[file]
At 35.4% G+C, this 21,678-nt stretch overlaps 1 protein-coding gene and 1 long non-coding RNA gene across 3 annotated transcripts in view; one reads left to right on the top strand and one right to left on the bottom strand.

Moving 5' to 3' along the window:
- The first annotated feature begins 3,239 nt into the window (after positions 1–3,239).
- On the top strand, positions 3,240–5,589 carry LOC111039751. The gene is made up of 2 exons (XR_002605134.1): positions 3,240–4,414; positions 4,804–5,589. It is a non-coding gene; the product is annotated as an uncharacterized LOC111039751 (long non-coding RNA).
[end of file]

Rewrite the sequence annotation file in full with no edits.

At 35.4% G+C, this 21,678-nt stretch overlaps 1 protein-coding gene and 1 long non-coding RNA gene across 3 annotated transcripts in view; one reads left to right on the top strand and one right to left on the bottom strand.

Moving 5' to 3' along the window:
- The first annotated feature begins 3,239 nt into the window (after positions 1–3,239).
- On the top strand, positions 3,240–5,589 carry LOC111039751. The gene is made up of 2 exons (XR_002605134.1): positions 3,240–4,414; positions 4,804–5,589. It is a non-coding gene; the product is annotated as an uncharacterized LOC111039751 (long non-coding RNA).